Recipe: Annie’s Stout on the Half-Shell

Inspired by Rogue Shakespeare Oatmeal Stout, the base here is English-style yet robust, with a taste of the Pacific Northwest. Use fresh oyster shells, when in season, with an eye toward adjusting the type and quantity of shells in future batches.

Annie Johnson Dec 19, 2022 - 3 min read

Recipe: Annie’s Stout on the Half-Shell Primary Image

Photo: Matt Graves/

All Access Subscribers can download the Beersmith and BeerXML version of this recipe. Subscribe today.


Batch size: 5 gallons (19 liters)
Brewhouse efficiency: 72%
OG: 1.060
FG: 1.015
IBUs: 43
ABV: 6%

5.1 lb (2.3 kg) light dry malt extract (DME)
1.25 lb (567 g) flaked oats
1 lb (454 g) caramel/crystal 120L
1 lb (454 g) chocolate malt
2.5 oz (71 g) roasted barley

0.75 oz (21 g) Centennial at 55 minutes [24 IBUs]
About 24 medium-sized oyster shells at 55 minutes
0.75 oz (21 g) Centennial at 30 minutes [19 IBUs]

Wyeast 1764 Rogue Pacman, or other favored American, British, or Irish ale strain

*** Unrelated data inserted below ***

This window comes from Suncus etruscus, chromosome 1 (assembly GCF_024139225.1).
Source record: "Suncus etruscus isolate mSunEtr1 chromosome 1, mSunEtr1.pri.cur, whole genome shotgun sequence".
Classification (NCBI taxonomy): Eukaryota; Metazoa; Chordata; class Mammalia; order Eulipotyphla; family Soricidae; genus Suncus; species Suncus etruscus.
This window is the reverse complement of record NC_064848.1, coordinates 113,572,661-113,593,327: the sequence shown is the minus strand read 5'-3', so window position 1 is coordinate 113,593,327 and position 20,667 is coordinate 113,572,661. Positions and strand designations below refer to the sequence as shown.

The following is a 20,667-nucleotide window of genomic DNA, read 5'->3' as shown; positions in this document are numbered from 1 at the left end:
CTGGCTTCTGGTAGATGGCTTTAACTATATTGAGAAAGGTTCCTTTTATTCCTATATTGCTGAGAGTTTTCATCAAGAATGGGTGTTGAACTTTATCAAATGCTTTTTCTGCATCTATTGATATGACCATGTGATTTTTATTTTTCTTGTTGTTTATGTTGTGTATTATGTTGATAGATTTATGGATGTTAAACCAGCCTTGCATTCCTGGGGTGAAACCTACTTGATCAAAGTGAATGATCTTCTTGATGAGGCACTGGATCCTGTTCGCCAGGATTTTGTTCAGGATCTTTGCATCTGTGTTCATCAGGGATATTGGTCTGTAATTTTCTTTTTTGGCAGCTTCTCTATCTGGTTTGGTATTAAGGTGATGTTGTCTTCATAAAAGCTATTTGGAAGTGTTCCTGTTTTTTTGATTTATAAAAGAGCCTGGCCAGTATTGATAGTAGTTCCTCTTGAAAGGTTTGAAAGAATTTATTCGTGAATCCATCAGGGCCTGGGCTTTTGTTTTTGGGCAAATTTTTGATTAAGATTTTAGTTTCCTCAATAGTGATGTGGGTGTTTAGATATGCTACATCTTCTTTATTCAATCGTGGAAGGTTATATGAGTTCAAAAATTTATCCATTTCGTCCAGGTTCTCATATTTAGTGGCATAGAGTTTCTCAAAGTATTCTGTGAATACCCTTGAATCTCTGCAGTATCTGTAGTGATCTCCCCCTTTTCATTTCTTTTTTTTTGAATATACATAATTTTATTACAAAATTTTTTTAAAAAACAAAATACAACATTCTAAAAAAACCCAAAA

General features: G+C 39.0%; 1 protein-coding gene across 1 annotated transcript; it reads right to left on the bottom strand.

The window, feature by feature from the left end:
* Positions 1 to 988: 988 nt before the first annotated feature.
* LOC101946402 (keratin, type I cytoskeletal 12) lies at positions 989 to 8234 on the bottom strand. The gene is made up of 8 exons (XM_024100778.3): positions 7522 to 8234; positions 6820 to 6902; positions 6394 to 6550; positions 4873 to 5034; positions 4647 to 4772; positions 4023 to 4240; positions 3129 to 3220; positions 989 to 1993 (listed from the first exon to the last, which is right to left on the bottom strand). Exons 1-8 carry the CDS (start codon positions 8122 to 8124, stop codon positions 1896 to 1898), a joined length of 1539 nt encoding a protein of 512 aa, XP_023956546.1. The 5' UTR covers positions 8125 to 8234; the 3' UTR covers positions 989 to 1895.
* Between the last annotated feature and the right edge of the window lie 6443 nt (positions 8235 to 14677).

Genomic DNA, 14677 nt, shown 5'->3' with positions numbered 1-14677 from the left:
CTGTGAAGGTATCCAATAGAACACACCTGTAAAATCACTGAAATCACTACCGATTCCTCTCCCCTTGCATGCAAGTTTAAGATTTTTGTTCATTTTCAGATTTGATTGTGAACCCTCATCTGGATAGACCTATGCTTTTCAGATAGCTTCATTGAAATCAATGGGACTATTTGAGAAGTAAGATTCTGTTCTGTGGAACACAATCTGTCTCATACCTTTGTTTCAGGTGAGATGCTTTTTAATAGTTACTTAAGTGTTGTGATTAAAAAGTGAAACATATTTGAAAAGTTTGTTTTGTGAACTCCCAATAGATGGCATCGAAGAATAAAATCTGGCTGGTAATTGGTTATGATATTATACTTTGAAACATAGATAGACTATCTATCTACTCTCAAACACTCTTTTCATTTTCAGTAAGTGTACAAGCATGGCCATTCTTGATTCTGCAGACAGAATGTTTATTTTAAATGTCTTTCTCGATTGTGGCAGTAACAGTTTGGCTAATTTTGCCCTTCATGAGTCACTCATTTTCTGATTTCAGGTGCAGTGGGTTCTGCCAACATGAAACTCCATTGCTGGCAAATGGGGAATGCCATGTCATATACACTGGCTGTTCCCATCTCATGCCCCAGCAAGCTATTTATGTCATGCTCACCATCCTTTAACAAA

Heat 1 gallon (3.8 liters) of water to 152°F (67°F). Mill the grains, mix in the flaked oats, and steep at 152°F (67°F) for 30 minutes, then raise to 168°F (76°F). Drain and rinse the steeping bag, adding enough water to get about 6 gallons (23 liters) of wort. Bring to a boil, then turn off the heat source. Add the DME in batches, stirring to dissolve and being careful not to scorch. Return to a rolling boil, and boil for 70 minutes, adding the hops according to the schedule; carefully ladle in the oyster shells with the first hop addition. After the boil, cool to 62°F (17°F), aerate well, and pitch the yeast. Ferment for at least 2 weeks. Once fermentation is complete and gravity has stabilized, crash, package, and carbonate. Enjoy it fresh!

In place of the DME, use 8 lb (3.6 kg) of two-row pale malt and include it in your grist with the specialty malts. Mill the grains, mix in the flaked oats, and mash at 152°F (67°F) for 60 minutes. Recirculate until your runnings are clear, then run off into the kettle. Sparge and top up as necessary to get about 6 gallons (23 liters) of wort, depending on your evaporation rate, then proceed with the boil as above.

Annie Johnson is an experienced R&D brewer, IT specialist, and national beer judge. Her awards include 2013 American Homebrewer of the Year honors.